Every day for a week before I graduated from college, I cried violently into the night. These tears were neither nostalgic nor cathartic–I wasn’t lamenting the best-four-years-of-my-life now at a close. I felt no better for my foggy glasses and soggy cheeks. No, I sniffled my way out of these bouts of despair as unsatisfied and guilty as I felt sniffling into them. Crying isn’t going to make my parents love each other again, and that is a stupid thing to cry about when you’re 22. I cried because I could not puzzle out where my inability to take care of myself fused with my unwillingness to do so.

While my roommates took advantage of the last time it might be socially acceptable for us to binge-drink, I skulked in the eyrie, the school library’s literal brick and figurative ivory tower and sobbed some more. I’m worried about my mental health, I admitted, sheepishly, to a friend who was distant enough to me that I permitted myself to be close with her. If you had a broken arm, you’d go to the doctor. You should do the same for depression, she said. Don’t be silly, I said.

There was no comforting exhalation when my parents legalized their separation. I say legalized because the line between de facto and de jure, never distinct to begin with, becomes messier with divorce. To wit: my father left his wife in 2013 when he moved out, but it took another two years to disentangle three childhoods’ worth of cohabitation. I followed him in paperwork only. I am now a legal resident of a state where I’ve spent no more than a collective month, in a neighborhood I have never been to, inside a house my father does not own. The address–which I have not committed to memory, a charge of my own light brigade–adorns my tax documents to taunt my liminal existence.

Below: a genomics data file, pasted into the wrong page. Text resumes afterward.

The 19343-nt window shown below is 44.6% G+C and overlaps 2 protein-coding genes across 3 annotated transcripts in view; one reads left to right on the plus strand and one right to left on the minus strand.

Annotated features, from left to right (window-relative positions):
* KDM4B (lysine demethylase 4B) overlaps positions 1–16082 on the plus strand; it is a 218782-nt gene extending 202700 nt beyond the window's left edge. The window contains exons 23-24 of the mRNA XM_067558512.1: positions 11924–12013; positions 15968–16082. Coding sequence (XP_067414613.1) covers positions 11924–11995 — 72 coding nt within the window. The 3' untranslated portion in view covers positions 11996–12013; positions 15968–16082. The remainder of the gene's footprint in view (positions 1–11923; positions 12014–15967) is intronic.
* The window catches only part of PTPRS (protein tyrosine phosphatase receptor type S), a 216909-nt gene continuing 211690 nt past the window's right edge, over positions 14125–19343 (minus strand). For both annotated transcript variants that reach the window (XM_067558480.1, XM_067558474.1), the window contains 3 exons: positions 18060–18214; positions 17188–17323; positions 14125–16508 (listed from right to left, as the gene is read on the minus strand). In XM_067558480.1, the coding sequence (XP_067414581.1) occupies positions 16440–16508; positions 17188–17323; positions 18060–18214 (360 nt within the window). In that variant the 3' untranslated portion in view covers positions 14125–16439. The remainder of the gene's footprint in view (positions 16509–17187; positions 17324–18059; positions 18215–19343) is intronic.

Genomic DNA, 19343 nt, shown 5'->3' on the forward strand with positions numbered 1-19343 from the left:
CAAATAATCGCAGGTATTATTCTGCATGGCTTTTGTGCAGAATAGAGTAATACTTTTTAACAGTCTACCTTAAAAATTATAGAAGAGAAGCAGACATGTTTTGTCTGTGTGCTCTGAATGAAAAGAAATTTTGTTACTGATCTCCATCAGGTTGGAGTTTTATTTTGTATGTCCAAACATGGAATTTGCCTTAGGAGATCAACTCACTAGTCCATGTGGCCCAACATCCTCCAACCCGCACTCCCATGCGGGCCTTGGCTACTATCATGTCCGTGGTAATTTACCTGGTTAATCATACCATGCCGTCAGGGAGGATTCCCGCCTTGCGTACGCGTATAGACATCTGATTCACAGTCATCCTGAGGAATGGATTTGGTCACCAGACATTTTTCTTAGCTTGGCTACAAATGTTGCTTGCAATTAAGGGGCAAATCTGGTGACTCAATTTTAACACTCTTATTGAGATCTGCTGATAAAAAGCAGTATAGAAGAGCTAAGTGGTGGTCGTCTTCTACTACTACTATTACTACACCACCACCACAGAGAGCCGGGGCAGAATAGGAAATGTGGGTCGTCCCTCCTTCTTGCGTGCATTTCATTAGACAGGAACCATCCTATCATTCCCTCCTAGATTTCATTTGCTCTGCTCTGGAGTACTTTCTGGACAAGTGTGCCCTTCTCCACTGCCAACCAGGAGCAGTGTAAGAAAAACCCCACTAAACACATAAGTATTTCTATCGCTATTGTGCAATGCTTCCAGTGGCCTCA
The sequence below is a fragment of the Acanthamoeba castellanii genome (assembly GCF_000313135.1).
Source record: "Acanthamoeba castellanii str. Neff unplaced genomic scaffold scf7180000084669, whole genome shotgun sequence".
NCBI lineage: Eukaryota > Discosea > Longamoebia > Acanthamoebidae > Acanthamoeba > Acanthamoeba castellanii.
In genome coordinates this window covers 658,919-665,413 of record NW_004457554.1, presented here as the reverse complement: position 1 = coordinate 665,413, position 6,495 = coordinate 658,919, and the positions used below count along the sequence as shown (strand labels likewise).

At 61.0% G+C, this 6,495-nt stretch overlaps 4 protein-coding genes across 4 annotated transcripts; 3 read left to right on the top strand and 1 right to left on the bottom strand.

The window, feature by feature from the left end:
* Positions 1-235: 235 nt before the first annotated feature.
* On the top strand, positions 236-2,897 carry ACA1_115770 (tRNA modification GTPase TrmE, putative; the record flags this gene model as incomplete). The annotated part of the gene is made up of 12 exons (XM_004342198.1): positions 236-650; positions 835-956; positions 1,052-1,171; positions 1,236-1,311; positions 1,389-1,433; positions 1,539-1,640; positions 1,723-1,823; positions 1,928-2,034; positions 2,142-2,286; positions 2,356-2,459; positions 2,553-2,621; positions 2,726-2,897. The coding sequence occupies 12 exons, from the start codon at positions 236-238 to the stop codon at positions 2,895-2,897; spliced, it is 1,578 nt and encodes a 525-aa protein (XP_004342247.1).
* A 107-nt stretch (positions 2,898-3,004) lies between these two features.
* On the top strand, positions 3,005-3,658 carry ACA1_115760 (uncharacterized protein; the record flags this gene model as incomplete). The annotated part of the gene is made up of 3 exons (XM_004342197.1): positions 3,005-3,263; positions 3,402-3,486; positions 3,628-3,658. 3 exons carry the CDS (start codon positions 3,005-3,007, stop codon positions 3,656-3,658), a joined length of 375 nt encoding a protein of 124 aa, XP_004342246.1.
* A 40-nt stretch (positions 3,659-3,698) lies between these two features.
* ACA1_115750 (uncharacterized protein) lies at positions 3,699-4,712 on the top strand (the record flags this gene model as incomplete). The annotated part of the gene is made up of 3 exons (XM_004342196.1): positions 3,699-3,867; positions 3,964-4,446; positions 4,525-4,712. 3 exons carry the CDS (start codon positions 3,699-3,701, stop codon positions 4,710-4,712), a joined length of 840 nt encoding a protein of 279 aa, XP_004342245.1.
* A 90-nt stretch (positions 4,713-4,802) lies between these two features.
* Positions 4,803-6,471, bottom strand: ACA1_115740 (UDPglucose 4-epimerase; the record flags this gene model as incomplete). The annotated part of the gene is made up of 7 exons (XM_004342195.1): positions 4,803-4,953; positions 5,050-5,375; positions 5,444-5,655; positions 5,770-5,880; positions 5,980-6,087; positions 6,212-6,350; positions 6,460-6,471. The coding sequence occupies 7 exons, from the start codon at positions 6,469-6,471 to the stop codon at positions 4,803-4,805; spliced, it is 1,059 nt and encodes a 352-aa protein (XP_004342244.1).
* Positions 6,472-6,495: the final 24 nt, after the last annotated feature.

On Commencement Day, the rental car and the taxi arriving in tandem to my ramshackle apartment marked the first moment I saw my family together since the split. It became clear that the most immediate pain of my parents’ divorce would be logistical. Over months of stony-faced dinner conversations, I had developed a grudging truce with the hollowness of their relationship, eroded over a decade of medical and financial hurricanes. Now, however, I had to navigate around my mother’s retiring standoffishness, driving her home early to her hotel, then schlepping back to campus so my father’s Californian exuberance could charm my friends’ families into pretending they did not notice my mom’s absence. This logistical pain, so banal and frustrating, wore away at me.

But I preferred it to the other pain, the pain lodged inside my gut from which the endless well of unproductive tears sprung. The logistical pain kept me from interrogating the prospect that the humans who taught me to read and write did not want to be photographed together as their son received his diploma. So I embraced the easy pain of awkward jealousy, latching onto other families so I could remind myself what commitment looked like. During graduation I smiled an exhausted smile, and the photographer Bowdoin College had hired to capture the triumph of newly minted alums caught my stab at feigned happiness. At home, I darkly mused that this barely-a-grin would be the last I ever mustered. Via self-portraits on my refrigerator door, I traced my mouth’s descent from toothy innocence to guarded tightness. I used to be so happy, I pleaded to my mom. What happened?